Easy Vegetarian Street Tacos

Sometimes you want to have a nice dinner but just don’t have the time or energy to work hard for it.  Trust me, I understand this well.  Especially when it comes to vegetarian dishes, sometimes it can be a lot of effort to throw something nice together.

So today I want to share with you guys my recipe for easy vegetarian tofu street tacos.  Because I love myself an authentic street taco every once in awhile, but it’s hard to find a good vegetarian taco on those Taco Tuesdays (at least I am from).



  • 1 block extra firm tofu
  • Cumin
  • Salt
  • Pepper
  • Wheat street taco shells
  • Coleslaw vegetable greens
  • sour cream
  • Hot Sauce (your favorite type)
  1. Press tofu to release all the water
  2. Cut Tofu into log 1/2 inch wide strips
  3. Lightly season tofu to taste using cumin, salt, and pepper.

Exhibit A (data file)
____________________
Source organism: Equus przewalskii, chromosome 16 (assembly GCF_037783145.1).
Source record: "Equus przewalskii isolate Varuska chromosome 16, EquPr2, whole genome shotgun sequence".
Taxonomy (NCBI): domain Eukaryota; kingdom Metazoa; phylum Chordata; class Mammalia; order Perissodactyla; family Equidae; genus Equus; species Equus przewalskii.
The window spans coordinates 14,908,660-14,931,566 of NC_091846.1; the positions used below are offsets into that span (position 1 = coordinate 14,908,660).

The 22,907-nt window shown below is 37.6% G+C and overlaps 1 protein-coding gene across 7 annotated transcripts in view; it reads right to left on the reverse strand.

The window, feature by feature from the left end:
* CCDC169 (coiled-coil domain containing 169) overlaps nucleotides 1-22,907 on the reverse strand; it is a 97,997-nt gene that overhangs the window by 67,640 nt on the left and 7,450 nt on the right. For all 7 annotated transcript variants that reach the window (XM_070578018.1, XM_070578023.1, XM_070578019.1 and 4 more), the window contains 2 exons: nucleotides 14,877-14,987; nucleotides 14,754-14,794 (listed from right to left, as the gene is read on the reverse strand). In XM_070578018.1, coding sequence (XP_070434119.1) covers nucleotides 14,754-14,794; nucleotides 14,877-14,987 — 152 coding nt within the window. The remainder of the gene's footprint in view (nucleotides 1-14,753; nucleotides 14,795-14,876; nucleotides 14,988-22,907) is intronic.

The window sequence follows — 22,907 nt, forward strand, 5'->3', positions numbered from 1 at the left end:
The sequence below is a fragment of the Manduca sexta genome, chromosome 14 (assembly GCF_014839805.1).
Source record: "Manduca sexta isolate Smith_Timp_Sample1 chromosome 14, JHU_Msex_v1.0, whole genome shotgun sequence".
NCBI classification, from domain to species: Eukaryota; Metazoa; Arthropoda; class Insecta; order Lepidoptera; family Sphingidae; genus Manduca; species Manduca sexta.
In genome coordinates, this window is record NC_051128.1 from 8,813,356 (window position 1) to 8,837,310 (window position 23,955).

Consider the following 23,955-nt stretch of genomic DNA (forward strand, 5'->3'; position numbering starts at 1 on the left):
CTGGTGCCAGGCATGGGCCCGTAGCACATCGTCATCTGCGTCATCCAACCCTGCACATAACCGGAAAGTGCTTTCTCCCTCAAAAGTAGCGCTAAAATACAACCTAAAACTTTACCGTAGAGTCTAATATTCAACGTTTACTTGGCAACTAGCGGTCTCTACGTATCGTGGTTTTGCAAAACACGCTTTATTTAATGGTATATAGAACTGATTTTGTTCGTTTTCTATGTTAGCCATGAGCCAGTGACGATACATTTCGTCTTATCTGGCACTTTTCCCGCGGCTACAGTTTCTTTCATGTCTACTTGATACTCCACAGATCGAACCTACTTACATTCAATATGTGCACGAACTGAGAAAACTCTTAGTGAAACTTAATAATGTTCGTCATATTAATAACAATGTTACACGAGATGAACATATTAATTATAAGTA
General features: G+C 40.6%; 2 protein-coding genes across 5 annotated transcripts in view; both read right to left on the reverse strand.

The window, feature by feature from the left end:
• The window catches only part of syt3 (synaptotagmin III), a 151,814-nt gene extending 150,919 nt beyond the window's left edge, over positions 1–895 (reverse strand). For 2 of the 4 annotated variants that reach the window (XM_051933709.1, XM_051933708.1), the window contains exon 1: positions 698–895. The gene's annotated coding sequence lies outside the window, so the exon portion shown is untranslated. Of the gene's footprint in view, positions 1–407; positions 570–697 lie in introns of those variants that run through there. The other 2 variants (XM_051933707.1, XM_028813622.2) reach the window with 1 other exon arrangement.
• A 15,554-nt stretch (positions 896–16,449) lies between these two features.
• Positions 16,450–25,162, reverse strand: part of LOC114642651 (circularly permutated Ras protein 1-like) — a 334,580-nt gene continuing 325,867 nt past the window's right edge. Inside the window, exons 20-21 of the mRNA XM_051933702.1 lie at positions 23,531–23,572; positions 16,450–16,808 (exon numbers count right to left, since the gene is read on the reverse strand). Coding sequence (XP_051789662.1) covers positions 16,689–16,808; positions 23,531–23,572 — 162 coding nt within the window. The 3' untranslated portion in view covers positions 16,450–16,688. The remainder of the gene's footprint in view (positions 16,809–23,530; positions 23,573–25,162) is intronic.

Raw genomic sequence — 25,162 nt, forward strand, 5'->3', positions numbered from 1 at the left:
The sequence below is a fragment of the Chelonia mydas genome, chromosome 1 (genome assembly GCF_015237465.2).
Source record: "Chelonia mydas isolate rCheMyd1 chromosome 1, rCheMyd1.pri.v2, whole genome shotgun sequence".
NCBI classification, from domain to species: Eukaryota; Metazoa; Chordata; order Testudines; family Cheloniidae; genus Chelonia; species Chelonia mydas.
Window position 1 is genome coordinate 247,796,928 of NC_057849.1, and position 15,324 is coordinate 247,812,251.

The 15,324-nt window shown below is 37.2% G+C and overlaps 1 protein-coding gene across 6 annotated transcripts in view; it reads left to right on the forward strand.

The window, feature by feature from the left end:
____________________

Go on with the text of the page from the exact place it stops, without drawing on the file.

4. Bake Tofu in oven at 375 degrees for 20 minutes, or use an air fryer to cook tofu at 350 for 10 to 15 minutes or until crisp
  5. In microwave, heat up a small amount of sour cream for 20 to 30 seconds to thin it slightly out.
  6. Mix in a small amount of your favorite hot sauce (or alternatively you can mix in some salsa).  I personally like to use tapatio.
  7. Assemble tacos by placing a small amount of coleslaw greens on top of shell, adding tofu next, and then drizzling a small amount of sour cream mix on top.

This is a really simple taco recipe but it is certainly very delicious!  It’s a great alternative to going out and trying to find an authentic street taco.

What’s your favorite taco recipe?  Let me know in the comments below!

Until next time,



Three Years of Kat Classics!

It’s hard to believe that another year of weekly posts has come and gone!  What a wild ride to think we’ve been at this now for three years straight and are still going strong!  Thank you to my readers who loyally view my content and keep me going each week to research new and exciting things.